ABC News’ James Hill reports:
Ask Melanie Sloan, executive director of Citizens for Responsibility and Ethics in Washington, what she thinks of John Edwards, and she doesn’t hold back.
“John Edwards is a despicable, loathsome human being,” she says. ”I have nothing nice to say about him. It is hard to think of someone lower than John Edwards.”
But ask her what she thinks about the federal government’s criminal case against Edwards, and you might be in for a surprise.
“I think the Justice Department is incredibly misguided,” she argues. ”We don’t prosecute people for being loathsome, we prosecute them for violating the law.”
And so, former Democratic presidential candidate John Edwards now has an unlikely new ally. This morning, CREW filed a request in federal court asking for permission to file a brief in support of Edwards’ motion to dismiss the case against him, arguing that the Department of Justice’s indictment “improperly and unconstitutionally” applies campaign law to seek a criminal conviction. It released the brief publicly, although it has yet to be accepted by the court.
After an FBI and IRS investigation spanning more than two years, Edwards was indicted in June by a federal grand jury in North Carolina. The government alleges in a six-count indictment that Edwards illegally solicited more than $900,000 from wealthy supporters Bunny Mellon and Fred Baron, allegedly to seclude and support Rielle Hunter so that Edwards could continue his pursuit of the Democratic nomination for president. There are no allegations that any of the money used to support Hunter came from or went through the campaign fund.
Sloan says the government’s case is fatally flawed. ”Basically, they are saying nobody had any right to give Rielle Hunter any money. But rich people can do with their money what they want, and if Fred Baron wants to support Rielle Hunter, he can.”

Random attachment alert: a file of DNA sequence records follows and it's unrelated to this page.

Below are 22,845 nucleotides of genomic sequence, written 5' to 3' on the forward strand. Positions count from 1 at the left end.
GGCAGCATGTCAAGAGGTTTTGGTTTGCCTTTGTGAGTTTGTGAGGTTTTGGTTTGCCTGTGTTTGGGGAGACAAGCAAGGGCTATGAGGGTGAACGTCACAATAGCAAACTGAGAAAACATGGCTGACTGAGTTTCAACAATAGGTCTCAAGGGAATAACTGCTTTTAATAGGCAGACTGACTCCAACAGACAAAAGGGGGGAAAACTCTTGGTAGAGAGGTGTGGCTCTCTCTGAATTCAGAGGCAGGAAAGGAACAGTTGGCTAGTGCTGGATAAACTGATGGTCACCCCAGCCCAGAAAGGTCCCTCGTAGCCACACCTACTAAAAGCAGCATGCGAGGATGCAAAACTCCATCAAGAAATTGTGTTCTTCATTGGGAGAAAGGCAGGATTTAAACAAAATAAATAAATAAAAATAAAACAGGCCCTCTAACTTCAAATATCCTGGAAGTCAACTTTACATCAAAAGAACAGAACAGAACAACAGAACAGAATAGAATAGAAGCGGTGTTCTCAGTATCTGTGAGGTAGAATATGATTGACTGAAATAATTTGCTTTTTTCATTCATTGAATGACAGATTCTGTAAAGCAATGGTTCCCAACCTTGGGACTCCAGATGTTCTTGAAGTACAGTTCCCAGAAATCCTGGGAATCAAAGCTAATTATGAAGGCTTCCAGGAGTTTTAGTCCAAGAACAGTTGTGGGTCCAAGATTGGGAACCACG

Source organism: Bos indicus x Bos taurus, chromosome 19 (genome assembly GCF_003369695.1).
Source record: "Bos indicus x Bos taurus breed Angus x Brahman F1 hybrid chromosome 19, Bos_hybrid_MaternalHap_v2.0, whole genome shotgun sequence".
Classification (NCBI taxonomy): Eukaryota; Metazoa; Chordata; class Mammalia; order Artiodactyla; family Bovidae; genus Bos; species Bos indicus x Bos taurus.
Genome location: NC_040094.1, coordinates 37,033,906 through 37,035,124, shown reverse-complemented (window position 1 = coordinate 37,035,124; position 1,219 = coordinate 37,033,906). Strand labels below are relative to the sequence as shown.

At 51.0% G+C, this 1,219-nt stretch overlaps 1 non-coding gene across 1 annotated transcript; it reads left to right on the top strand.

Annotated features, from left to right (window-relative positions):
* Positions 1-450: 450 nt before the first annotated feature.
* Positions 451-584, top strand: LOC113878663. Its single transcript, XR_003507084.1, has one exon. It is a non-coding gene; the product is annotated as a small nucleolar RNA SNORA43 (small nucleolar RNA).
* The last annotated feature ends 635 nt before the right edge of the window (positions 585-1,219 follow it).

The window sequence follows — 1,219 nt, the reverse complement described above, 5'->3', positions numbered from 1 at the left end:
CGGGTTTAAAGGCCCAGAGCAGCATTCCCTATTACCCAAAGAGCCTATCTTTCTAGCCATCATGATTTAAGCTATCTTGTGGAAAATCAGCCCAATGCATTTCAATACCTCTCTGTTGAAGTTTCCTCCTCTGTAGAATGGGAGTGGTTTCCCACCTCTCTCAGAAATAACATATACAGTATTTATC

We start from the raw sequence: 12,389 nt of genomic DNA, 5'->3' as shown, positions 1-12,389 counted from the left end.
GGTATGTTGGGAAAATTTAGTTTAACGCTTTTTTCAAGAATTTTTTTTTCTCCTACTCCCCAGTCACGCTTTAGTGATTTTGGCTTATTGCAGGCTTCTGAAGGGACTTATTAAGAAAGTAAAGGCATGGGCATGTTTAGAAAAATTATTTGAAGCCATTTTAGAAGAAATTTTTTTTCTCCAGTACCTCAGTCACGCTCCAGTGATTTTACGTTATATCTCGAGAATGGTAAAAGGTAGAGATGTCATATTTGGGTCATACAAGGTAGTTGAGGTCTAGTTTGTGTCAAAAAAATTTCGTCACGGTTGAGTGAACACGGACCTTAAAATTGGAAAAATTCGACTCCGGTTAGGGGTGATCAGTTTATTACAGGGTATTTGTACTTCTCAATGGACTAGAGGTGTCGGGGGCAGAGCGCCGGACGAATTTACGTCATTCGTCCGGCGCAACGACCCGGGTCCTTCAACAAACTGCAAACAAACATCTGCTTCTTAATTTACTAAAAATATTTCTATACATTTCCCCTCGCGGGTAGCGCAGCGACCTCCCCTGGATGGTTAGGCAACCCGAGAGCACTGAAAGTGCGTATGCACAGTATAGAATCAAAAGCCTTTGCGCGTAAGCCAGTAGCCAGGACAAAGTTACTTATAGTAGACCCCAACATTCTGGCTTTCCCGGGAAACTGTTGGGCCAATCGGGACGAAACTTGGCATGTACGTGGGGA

Edwards has pleaded not guilty and earlier this month his legal team, now led by high-powered white-collar attorney Abbe Lowell, filed several motions seeking dismissal of the case. The government’s response to those motions is expected to be filed next week.
Jumping to Edwards’ defense is certainly an unusual move for CREW, considering the organization’s stated mission is to “ensure government officials … act with honesty and integrity and merit the public trust.”
Earlier this week, CREW made headlines in more typical fashion with its annual list of the “Most Corrupt Members of Congress.”
But Sloan says that in the Edwards case, it’s the Justice Department that is deserving of her organization’s scrutiny. ”It seemed to us the right thing to do,” she says. “I really think that higher people in the Justice Department should have put the kibosh on this case earlier. And they didn’t.”
She notes that the indictment was issued by a Republican appointee who resigned and announced a run for Congress shortly after the charges were announced.
“I really question whether the Justice Department let this go because the Republican [U.S. attorney] really wanted to push this case, and because everybody hates John Edwards, the Obama Justice Department figured it was just easier to let this lousy case move forward rather than having Republicans screaming about how Obama helped John Edwards out,” she says.